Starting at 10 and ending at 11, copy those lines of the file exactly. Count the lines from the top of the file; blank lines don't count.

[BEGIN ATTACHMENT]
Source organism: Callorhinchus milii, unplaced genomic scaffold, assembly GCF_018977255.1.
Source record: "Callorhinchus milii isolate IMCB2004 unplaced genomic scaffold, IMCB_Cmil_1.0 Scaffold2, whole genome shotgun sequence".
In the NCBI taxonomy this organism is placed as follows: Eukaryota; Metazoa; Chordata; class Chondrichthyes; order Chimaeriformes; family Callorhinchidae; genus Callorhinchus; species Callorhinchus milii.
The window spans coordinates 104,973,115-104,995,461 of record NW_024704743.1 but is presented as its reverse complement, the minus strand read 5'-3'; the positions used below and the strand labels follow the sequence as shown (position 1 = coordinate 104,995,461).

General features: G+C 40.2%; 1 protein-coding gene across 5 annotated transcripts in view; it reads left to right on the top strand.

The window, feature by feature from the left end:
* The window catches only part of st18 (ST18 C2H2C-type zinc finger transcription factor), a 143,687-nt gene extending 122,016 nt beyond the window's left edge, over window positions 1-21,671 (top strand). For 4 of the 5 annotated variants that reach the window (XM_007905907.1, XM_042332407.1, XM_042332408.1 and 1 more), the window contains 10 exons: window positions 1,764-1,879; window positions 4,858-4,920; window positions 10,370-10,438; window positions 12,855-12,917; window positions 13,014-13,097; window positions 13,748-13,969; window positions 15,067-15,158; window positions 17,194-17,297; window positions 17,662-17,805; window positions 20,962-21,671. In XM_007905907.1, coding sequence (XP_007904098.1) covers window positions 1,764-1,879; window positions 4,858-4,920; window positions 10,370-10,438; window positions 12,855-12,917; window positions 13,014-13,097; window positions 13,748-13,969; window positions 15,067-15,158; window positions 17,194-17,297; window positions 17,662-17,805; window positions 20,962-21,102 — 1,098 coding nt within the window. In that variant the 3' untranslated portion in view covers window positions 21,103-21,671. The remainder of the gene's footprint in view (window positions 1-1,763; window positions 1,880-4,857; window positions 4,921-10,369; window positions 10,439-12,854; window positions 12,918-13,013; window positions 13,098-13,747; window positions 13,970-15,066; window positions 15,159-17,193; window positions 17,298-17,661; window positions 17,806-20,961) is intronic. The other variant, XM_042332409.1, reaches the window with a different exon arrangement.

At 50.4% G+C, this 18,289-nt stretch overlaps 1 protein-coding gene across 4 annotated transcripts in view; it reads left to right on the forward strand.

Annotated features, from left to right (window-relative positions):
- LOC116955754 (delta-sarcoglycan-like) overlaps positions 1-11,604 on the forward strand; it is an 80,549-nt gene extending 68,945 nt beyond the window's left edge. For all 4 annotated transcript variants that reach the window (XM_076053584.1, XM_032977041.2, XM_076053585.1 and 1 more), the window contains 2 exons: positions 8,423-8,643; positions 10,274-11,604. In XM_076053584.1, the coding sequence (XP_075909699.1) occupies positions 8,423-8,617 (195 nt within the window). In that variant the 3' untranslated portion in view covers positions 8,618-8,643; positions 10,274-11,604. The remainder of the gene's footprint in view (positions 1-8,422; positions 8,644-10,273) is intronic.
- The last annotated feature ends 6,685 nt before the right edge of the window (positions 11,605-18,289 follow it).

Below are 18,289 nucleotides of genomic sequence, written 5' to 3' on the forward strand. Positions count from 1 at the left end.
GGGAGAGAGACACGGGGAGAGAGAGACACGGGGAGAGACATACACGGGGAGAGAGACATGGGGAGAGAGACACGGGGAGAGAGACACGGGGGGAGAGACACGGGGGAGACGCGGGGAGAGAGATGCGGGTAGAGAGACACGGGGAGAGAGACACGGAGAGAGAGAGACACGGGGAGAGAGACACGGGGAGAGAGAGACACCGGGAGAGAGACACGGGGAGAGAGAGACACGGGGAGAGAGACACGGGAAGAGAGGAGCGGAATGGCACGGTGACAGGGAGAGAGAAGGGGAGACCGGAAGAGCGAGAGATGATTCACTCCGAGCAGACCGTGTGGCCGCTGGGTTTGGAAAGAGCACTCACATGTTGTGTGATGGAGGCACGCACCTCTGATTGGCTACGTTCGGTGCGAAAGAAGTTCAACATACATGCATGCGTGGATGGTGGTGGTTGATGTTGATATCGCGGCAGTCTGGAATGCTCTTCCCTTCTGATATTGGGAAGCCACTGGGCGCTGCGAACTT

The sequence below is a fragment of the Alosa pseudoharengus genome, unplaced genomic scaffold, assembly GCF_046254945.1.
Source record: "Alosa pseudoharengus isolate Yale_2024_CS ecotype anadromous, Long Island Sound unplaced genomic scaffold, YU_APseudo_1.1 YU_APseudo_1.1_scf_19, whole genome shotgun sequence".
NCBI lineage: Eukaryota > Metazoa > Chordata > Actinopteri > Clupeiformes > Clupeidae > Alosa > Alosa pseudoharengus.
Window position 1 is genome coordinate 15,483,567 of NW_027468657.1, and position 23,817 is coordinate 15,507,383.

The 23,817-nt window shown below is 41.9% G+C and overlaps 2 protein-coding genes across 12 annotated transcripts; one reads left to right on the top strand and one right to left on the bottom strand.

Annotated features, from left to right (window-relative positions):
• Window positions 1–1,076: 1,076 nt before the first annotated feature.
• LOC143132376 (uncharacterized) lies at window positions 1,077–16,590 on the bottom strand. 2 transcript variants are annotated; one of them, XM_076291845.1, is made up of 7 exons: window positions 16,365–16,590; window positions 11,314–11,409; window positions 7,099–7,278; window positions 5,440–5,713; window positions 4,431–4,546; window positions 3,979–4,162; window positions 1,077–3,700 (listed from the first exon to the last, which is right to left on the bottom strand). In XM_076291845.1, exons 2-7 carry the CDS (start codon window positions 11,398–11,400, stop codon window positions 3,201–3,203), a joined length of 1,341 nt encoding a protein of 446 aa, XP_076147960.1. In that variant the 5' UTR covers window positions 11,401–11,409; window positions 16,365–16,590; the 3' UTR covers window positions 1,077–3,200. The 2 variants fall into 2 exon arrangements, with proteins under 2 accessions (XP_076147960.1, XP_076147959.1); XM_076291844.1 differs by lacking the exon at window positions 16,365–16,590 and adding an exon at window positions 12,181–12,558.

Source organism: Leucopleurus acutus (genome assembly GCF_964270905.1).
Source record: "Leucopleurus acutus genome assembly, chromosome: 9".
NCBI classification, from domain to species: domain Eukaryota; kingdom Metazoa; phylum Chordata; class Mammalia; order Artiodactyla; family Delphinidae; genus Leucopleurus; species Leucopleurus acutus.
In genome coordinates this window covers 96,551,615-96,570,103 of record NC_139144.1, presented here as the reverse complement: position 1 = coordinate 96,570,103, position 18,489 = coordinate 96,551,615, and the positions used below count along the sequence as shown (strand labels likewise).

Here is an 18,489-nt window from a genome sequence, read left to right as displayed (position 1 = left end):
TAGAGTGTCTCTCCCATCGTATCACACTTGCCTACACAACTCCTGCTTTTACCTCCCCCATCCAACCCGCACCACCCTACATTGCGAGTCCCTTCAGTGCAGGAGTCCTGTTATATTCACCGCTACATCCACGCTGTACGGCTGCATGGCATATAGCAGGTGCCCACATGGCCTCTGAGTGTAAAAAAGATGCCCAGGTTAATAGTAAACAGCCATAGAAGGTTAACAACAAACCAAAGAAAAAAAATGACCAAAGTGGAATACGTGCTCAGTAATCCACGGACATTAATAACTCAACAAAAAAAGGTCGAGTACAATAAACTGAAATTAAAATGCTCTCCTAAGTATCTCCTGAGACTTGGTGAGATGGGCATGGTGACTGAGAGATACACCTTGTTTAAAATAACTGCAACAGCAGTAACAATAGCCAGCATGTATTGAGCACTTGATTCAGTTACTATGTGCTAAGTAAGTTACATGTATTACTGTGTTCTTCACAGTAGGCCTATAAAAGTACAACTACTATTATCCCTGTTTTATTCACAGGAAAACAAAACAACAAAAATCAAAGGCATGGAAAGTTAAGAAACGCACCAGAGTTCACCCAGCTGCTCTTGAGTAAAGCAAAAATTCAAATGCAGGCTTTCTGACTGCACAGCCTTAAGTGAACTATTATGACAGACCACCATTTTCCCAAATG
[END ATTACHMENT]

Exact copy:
- LOC116955754 (delta-sarcoglycan-like) overlaps positions 1-11,604 on the forward strand; it is an 80,549-nt gene extending 68,945 nt beyond the window's left edge. For all 4 annotated transcript variants that reach the window (XM_076053584.1, XM_032977041.2, XM_076053585.1 and 1 more), the window contains 2 exons: positions 8,423-8,643; positions 10,274-11,604. In XM_076053584.1, the coding sequence (XP_075909699.1) occupies positions 8,423-8,617 (195 nt within the window). In that variant the 3' untranslated portion in view covers positions 8,618-8,643; positions 10,274-11,604. The remainder of the gene's footprint in view (positions 1-8,422; positions 8,644-10,273) is intronic.
- The last annotated feature ends 6,685 nt before the right edge of the window (positions 11,605-18,289 follow it).